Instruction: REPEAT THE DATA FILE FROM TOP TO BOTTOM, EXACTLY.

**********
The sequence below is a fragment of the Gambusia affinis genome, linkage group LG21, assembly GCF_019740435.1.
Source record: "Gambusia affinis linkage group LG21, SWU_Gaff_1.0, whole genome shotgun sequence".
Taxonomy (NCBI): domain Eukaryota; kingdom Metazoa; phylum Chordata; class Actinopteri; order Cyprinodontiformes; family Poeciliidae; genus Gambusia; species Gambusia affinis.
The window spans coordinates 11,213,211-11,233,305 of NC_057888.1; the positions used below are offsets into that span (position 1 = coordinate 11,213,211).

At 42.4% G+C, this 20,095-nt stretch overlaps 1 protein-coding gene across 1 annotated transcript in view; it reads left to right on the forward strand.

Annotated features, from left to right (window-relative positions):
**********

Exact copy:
The sequence below is a fragment of the Gambusia affinis genome, linkage group LG21, assembly GCF_019740435.1.
Source record: "Gambusia affinis linkage group LG21, SWU_Gaff_1.0, whole genome shotgun sequence".
Taxonomy (NCBI): domain Eukaryota; kingdom Metazoa; phylum Chordata; class Actinopteri; order Cyprinodontiformes; family Poeciliidae; genus Gambusia; species Gambusia affinis.
The window spans coordinates 11,213,211-11,233,305 of NC_057888.1; the positions used below are offsets into that span (position 1 = coordinate 11,213,211).

At 42.4% G+C, this 20,095-nt stretch overlaps 1 protein-coding gene across 1 annotated transcript in view; it reads left to right on the forward strand.

Annotated features, from left to right (window-relative positions):